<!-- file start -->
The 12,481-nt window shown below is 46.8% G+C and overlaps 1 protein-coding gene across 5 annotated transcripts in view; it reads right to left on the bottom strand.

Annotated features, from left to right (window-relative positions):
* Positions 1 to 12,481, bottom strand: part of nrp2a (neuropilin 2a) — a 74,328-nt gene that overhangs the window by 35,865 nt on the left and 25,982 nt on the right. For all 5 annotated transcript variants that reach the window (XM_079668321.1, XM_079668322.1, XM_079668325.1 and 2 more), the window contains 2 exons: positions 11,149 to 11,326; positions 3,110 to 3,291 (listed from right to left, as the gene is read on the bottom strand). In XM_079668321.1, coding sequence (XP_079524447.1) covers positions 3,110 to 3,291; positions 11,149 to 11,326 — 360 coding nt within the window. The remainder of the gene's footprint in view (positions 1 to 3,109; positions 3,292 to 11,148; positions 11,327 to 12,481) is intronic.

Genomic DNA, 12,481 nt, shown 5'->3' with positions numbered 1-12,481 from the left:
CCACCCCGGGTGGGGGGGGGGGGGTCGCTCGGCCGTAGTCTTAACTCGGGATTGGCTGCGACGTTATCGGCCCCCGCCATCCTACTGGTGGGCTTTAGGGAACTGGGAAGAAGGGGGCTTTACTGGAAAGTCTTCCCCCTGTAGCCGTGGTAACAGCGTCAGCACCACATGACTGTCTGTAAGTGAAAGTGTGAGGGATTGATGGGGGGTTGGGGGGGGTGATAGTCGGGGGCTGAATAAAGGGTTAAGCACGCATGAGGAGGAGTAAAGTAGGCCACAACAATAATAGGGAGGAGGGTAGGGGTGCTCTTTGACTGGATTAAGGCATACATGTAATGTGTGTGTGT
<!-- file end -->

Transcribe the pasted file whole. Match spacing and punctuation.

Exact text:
The 12,481-nt window shown below is 46.8% G+C and overlaps 1 protein-coding gene across 5 annotated transcripts in view; it reads right to left on the bottom strand.

Annotated features, from left to right (window-relative positions):
* Positions 1 to 12,481, bottom strand: part of nrp2a (neuropilin 2a) — a 74,328-nt gene that overhangs the window by 35,865 nt on the left and 25,982 nt on the right. For all 5 annotated transcript variants that reach the window (XM_079668321.1, XM_079668322.1, XM_079668325.1 and 2 more), the window contains 2 exons: positions 11,149 to 11,326; positions 3,110 to 3,291 (listed from right to left, as the gene is read on the bottom strand). In XM_079668321.1, coding sequence (XP_079524447.1) covers positions 3,110 to 3,291; positions 11,149 to 11,326 — 360 coding nt within the window. The remainder of the gene's footprint in view (positions 1 to 3,109; positions 3,292 to 11,148; positions 11,327 to 12,481) is intronic.

Genomic DNA, 12,481 nt, shown 5'->3' with positions numbered 1-12,481 from the left:
CCACCCCGGGTGGGGGGGGGGGGGTCGCTCGGCCGTAGTCTTAACTCGGGATTGGCTGCGACGTTATCGGCCCCCGCCATCCTACTGGTGGGCTTTAGGGAACTGGGAAGAAGGGGGCTTTACTGGAAAGTCTTCCCCCTGTAGCCGTGGTAACAGCGTCAGCACCACATGACTGTCTGTAAGTGAAAGTGTGAGGGATTGATGGGGGGTTGGGGGGGGTGATAGTCGGGGGCTGAATAAAGGGTTAAGCACGCATGAGGAGGAGTAAAGTAGGCCACAACAATAATAGGGAGGAGGGTAGGGGTGCTCTTTGACTGGATTAAGGCATACATGTAATGTGTGTGTGT